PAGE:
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A few years ago there were several news stories and research articles indicating the advantages of graphene over carbon nanotubes. I find it interesting that recently research articles have been talking about obtaining better performance when graphene and carbon nanotubes are used together.
December 17th, 2012
Combining Nanomaterials for Improved Performance
A few years ago there were several news stories and research articles indicating the advantages of graphene over carbon nanotubes. I find it interesting that recently research articles have been talking about obtaining better performance when graphene and carbon nanotubes are used together. That combination, in some situations, can result in better performance than when using either of them separately.
For example, a few years ago researchers at Rensselaer Polytechnic Institute found that when they used graphene to reinforce a polymer rather than carbon nanotubes, a higher strength composite was formed. It appears that the flat graphene was better at bonding with the polymer than the cylindrical nanotubes. However, these same researchers have recently found that a combination of graphene and carbon nanotubes in the polymer results in an even stronger composite. This result is due to the fact that when you use nanotubes with the graphene, the graphene forms a chain-like network that does a better job of reinforcing the polymer.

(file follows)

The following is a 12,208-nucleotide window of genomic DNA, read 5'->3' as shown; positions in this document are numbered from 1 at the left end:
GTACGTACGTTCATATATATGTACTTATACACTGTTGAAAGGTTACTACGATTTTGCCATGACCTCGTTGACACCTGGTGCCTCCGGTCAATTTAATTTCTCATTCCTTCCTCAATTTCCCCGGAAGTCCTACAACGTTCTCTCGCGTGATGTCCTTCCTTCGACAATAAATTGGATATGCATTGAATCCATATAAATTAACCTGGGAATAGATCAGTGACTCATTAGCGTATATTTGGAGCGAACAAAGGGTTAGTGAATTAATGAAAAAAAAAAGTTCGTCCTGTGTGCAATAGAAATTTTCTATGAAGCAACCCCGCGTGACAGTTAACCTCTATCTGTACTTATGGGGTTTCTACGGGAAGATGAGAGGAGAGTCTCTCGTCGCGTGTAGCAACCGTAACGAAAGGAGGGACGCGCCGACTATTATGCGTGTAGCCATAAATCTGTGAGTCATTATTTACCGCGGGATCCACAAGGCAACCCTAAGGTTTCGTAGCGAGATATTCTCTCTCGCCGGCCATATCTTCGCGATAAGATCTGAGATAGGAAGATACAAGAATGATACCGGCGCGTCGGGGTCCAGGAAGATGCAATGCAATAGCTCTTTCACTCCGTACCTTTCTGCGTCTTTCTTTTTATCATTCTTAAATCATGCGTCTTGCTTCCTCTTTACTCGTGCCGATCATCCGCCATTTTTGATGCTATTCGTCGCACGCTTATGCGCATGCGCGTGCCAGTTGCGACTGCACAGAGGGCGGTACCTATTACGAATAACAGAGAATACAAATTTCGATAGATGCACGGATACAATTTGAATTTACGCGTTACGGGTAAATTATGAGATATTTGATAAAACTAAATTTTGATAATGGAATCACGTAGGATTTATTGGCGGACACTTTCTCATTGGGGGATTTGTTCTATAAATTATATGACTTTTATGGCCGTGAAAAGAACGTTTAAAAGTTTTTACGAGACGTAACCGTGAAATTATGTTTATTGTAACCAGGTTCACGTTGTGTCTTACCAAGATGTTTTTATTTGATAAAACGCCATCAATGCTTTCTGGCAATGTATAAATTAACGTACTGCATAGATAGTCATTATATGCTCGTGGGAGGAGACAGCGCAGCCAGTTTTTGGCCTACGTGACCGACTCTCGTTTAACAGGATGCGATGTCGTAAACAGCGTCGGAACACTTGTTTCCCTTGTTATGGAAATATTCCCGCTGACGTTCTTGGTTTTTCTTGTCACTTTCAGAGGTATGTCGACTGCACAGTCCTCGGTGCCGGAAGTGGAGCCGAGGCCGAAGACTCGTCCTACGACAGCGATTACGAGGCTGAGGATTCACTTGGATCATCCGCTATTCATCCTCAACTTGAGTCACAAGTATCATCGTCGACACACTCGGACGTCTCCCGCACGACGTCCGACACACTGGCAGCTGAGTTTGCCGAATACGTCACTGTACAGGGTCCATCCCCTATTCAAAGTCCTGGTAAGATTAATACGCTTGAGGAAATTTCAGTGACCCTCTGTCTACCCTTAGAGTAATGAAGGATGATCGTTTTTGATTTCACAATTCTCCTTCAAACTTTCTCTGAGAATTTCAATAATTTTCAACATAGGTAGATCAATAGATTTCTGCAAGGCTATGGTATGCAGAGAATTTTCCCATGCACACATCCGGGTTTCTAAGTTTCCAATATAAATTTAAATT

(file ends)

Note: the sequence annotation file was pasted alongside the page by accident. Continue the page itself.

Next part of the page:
In another example, researchers at Rice University have developed electrodes made from carbon nanotubes grown on graphene. The researchers first grew graphene on a metal substrate and then grew carbon nanotubes on the graphene sheet. Because the base of each nanotube is bonded, atom to atom, to the graphene sheet, the nanotube-graphene structure easily allows electrons collected on the nanotubes to flow into the metal substrate of the electrode. This type of very high surface area, very low resistance electrode could be used in energy storage devices such as super-capacitors.
Given that graphene and carbon nanotubes are composed of the same material organized into different shapes, it's seems reasonable that the two nanomaterials could be combined. It's very interesting that the two can then work together to provide better performance than either provides separately for these applications. It will be interesting to see what other uses researchers come up with to combine the two.
For more information on applications of graphene go to the UnderstandingNano's Graphene Applications webpage at www.understandingnano.com/graphene-applications.html. For information on applications of carbon nanotubes go to UnderstandingNano's Nanotube Applications webpage at www.understandingnano.com/nanotubes-carbon.html.